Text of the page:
Then try and imagine what music, sound, or rhythm these dancers had in their head, what was the common pulse that made them move together at times? How did they know when to stop? What had their choreographer told them?
The exact opposite, but equally interesting, is when the music itself defines the dance and does not let you think in your own musical sphere. When you watch the dance in collaboration with its music it seems that you are trapped for life in the sound-picture the participants created for you. Yes, there is always personal takes in what we see and subjective opinions on aesthetics and musicality, but isn't there a point where all you hear is what you have been culturally taught to hear? And doesn’t what you hear up to a point define what you see? I ran into this amazing example video which was also part of an academic project:
What do you think ?
I invite you to engage in a discussion on this complicated phenomenon: the numerous possibilities dance has to visualize sound!
By: Natasha Chanta-Martin
There has recently been a global shout out to Greeks and the new Greek government. International media claim that the big twist from 40years of family-tree-driven governors to a left wing, young, independent president will make outstanding differences in Greece’s economy, human rights, education etc. Domestic news are bombarded with quotes from the new Ministers and their over-ambitious statements on how they will change our lives for the better: minimum wage will increase, second generation immigrants will finally get citizenship, the school system will change, unaccompanied youth criminals will be monitored by sociologists, each of these statements relating to their own ministry. However, the Ministry of Culture is completely ignored in media and in reality. Not a word has been said about the arts and culture sector of a country which has been declared as the “cradle” of “civilization”. So, what happens to all the dancers, musicians, actors, painters and all the other artists who have been struggling for decades and decades trying to make a living through their art? How can a country prosper in all possible ways when attention (not to mention funding) is not given to one of the most vital and important parts of everyone’s life and education? ART! Having studied at Choreomundus, this introduction seems necessary, because once again the Artist is neglected, and creeps up to the anthropologist’s lap for comfort.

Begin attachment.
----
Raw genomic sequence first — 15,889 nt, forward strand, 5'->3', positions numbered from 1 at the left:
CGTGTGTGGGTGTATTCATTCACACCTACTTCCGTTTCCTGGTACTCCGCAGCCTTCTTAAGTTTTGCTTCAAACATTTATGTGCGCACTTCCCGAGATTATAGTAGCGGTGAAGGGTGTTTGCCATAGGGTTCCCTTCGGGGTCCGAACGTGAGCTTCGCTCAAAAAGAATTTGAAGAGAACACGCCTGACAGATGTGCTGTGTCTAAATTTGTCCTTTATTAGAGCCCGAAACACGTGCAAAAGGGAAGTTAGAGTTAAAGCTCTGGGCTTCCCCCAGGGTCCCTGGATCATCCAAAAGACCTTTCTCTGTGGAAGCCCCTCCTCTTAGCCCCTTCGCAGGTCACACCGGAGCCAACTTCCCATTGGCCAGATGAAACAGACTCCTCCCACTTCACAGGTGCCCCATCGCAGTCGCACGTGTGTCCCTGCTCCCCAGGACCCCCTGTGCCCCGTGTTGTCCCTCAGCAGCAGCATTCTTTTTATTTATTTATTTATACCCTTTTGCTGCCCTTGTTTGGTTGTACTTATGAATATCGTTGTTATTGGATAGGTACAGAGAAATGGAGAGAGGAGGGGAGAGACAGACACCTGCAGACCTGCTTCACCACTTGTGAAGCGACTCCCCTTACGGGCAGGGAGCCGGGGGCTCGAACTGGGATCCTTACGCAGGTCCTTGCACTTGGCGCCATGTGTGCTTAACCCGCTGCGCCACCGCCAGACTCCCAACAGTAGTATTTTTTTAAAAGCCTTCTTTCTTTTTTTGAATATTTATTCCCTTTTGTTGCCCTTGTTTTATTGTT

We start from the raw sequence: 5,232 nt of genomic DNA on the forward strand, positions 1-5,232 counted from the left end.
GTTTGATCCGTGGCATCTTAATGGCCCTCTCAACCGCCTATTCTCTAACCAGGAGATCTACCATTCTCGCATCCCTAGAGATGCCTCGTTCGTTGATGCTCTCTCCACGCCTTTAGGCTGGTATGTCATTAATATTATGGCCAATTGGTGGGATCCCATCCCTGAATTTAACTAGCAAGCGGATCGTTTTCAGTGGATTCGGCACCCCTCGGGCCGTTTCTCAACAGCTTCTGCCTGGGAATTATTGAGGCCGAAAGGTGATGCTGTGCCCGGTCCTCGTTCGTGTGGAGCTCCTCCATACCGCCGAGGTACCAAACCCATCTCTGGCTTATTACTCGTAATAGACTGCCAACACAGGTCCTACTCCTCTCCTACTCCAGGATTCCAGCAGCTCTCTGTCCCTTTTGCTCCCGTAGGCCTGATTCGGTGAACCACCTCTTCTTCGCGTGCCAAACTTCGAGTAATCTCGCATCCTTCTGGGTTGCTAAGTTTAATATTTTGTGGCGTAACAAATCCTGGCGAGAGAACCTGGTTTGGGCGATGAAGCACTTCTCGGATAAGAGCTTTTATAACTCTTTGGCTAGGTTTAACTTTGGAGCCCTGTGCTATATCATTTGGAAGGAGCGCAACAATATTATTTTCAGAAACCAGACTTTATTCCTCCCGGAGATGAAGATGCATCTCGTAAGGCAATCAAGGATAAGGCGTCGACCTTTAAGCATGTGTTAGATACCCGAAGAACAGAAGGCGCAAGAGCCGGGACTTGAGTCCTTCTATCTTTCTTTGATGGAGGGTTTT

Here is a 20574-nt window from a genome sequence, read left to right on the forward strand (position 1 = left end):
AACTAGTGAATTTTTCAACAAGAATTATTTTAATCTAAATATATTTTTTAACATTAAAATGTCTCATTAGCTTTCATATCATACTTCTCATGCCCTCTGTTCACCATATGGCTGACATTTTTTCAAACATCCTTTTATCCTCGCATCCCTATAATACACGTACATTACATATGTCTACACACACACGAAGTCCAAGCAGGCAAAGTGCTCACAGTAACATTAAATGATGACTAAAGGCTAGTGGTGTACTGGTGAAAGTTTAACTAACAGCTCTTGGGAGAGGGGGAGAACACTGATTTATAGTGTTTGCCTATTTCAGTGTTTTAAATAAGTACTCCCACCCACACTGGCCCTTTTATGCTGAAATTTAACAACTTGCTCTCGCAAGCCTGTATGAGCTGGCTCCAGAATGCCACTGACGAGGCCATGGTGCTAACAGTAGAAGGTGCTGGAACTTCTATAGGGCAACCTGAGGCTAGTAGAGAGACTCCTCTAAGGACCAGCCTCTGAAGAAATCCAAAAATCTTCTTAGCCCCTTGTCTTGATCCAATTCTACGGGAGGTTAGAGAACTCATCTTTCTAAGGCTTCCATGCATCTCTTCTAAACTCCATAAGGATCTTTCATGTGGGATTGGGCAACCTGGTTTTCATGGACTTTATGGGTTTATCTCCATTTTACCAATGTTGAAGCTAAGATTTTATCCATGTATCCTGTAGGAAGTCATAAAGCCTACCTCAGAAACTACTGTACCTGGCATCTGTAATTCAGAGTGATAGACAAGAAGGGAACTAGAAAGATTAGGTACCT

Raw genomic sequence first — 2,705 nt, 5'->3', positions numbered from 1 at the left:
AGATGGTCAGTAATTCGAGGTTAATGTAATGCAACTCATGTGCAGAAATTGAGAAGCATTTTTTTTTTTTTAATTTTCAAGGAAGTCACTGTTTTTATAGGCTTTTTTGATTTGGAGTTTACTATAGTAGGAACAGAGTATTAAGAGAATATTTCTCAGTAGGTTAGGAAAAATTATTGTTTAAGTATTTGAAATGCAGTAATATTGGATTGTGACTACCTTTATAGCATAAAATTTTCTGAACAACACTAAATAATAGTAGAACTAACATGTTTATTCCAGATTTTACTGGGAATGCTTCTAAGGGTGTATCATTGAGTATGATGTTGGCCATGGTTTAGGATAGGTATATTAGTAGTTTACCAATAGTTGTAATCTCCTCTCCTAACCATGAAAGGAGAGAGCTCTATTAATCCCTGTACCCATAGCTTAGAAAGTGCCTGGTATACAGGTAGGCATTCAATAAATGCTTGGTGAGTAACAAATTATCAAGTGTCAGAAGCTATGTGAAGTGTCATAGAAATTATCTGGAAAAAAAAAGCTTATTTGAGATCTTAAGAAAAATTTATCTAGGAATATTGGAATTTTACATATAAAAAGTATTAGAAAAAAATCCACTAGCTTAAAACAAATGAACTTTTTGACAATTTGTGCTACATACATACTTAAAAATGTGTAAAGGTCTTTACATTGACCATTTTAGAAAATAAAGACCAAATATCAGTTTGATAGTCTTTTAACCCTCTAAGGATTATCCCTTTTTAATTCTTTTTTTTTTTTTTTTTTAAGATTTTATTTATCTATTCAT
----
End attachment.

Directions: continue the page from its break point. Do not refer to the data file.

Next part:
Although (almost) every artist in Greece struggles financially for his/her personal productions, projects, performances and promotion, one specific individual has attempted the outspoken: to create an international festival of experimental percussive dance! One would think that it is a crazy idea trying to do something like this in Greece. Who will attend? Who can afford it? Who will fund it?